I mean there is no comparison. After 100 mph the Tesla falls flat on its face it traps no better then a 300hp 335i.

As for 4300lbs Vs 4785lbs that is 485lbs. You don't think nearly 500 lbs is a big deal?

Lets be fair it is no performance sedan on par with CTS-V, AMG E or M5. It is an over priced, range anxiety causing, fat 4785lbs, nice looking eco-friendly car with non-existent dealer network.

In just short few years you will see GM, BMW, and Toyota offer cars for far lower price, no range anxiety, and with much better dealer network. My advice to some is that get your money out while you can from Tesla stocks.
You know M5's with Competition pack, executive pack, and other options go for like $120k+ right? Compare this to the M6 Gran Coupe and that car is $135k+.

I guess range anxiety and car buying may be a problem for you in Texas, but on the West Coast & all of California, there so many service centers and superchargers that we don't have those problems.
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      10-31-2013, 01:20 AM   #51
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Originally Posted by son_of_siggy View Post
I'd like to see one around a track with its magnetic suspension and low center of gravity. May not handle as well as an M5, but man, it sure accelerates like one . . .



This why I disagree about the Tesla S NOT being a performance sedan. I believe it is.
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It's not for a driving enthusiast. 0-60 in 4.X seconds who cares. That's weak compared to the new offerings from Merc, BMW and Audi. And how many end up at the track?

It's for soccer moms that want something different and guys that were tricked into thinking it's fast.
Considering what it does to the M5, sounds like you and your M3 are jealous.

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I mean there is no comparison. After 100 mph the Tesla falls flat on its face it traps no better then a 300hp 335i.
Yep, driving over 100 mph is what everyone here does every day......
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      11-01-2013, 01:11 AM   #52
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You are aware that right now 2013 M5's can be had for 12-15K below MSRP right?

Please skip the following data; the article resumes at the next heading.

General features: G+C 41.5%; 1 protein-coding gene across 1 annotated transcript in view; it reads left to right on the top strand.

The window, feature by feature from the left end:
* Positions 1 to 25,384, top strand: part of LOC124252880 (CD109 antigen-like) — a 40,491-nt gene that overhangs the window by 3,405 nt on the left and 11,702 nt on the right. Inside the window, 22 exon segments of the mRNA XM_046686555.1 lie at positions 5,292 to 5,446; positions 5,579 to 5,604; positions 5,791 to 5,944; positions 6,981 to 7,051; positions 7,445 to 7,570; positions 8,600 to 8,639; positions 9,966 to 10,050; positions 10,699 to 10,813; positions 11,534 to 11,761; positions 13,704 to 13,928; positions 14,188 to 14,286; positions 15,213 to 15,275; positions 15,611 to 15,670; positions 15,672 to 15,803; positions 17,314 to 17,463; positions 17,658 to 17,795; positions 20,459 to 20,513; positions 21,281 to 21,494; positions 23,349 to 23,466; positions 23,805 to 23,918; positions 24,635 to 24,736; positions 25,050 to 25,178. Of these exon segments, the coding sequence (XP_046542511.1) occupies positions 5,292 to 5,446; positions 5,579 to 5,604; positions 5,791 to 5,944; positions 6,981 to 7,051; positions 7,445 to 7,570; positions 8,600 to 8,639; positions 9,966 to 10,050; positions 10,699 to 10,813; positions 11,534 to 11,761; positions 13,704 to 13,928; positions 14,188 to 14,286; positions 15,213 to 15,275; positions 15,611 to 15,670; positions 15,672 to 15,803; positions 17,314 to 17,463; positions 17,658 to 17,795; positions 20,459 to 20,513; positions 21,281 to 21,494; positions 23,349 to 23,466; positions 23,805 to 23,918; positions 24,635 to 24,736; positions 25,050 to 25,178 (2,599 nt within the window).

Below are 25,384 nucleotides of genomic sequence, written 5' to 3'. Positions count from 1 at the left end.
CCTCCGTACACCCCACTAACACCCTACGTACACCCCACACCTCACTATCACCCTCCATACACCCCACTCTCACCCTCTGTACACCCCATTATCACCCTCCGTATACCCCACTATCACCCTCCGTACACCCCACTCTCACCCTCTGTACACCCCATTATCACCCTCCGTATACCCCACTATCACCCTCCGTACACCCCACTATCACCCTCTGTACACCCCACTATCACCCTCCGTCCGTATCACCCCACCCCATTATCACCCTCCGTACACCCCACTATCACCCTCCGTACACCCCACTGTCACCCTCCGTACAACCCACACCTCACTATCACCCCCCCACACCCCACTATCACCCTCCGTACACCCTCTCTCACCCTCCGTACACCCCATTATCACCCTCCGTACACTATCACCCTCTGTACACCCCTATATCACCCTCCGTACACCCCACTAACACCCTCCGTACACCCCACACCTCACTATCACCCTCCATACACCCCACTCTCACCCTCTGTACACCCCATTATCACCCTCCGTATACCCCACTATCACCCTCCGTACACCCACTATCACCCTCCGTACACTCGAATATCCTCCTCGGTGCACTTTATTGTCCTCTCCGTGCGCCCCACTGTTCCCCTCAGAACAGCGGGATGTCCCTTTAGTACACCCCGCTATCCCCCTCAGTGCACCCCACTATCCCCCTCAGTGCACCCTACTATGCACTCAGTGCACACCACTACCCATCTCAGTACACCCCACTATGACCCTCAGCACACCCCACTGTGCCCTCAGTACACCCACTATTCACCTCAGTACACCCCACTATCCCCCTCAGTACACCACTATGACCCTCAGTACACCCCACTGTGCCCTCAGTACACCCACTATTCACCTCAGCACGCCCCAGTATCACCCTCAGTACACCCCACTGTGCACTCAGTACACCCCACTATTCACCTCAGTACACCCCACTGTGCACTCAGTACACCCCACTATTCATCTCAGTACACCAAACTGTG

Even a standard M5 without comp pkg or executive pkg is still very well equipped and comes with same acceleration numbers and 560hp and DCT tranny.

Also, why would I compare it against M6 grancoupe which is more style over substance and just came out. In 2 yrs time they will be knocking off 15K off its MSRP. Never buy a car when it is just released you will over pay for all the hype.

As for charge anxiety yes if you are in California the Tesla S is bearable. Other then that you are stuck like chuck with non-existent dealer network and charge anxiety.

I am guessing people who buy Tesla S never go on any cross country road trips? Because if they do they better not go too far from a charge station.





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Originally Posted by b0bab0i View Post
You know M5's with Competition pack, executive pack, and other options go for like $120k+ right? Compare this to the M6 Gran Coupe and that car is $135k+.

I guess range anxiety and car buying may be a problem for you in Texas, but on the West Coast & all of California, there so many service centers and superchargers that we don't have those problems.
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      11-01-2013, 01:29 AM   #53
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People on this forum never cease to amaze me with their stupidity...
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      11-01-2013, 04:22 AM   #54
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Some demographic tidbits


http://www.forbes.com/sites/joannmul...est-zip-codes/

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      11-01-2013, 07:31 AM   #55
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About 4 months ago I looked at the Tesla S for a total life operating cost as a replacement for my 3-series. Total life cycle cost includes every cost related to owing the car; purchase cost (including taxes and loan costs), repairs, maintenance (fluid changes, tires, etc.) and fuel cost. The 60 kWh Tesla averages about 200 miles per charge for my commute based on Tesla's website range calculator. I drive about 175 miles a day in my commute. The Tesla was about $20K more in total life cycle cost than my E90 was through 194,000 miles of use.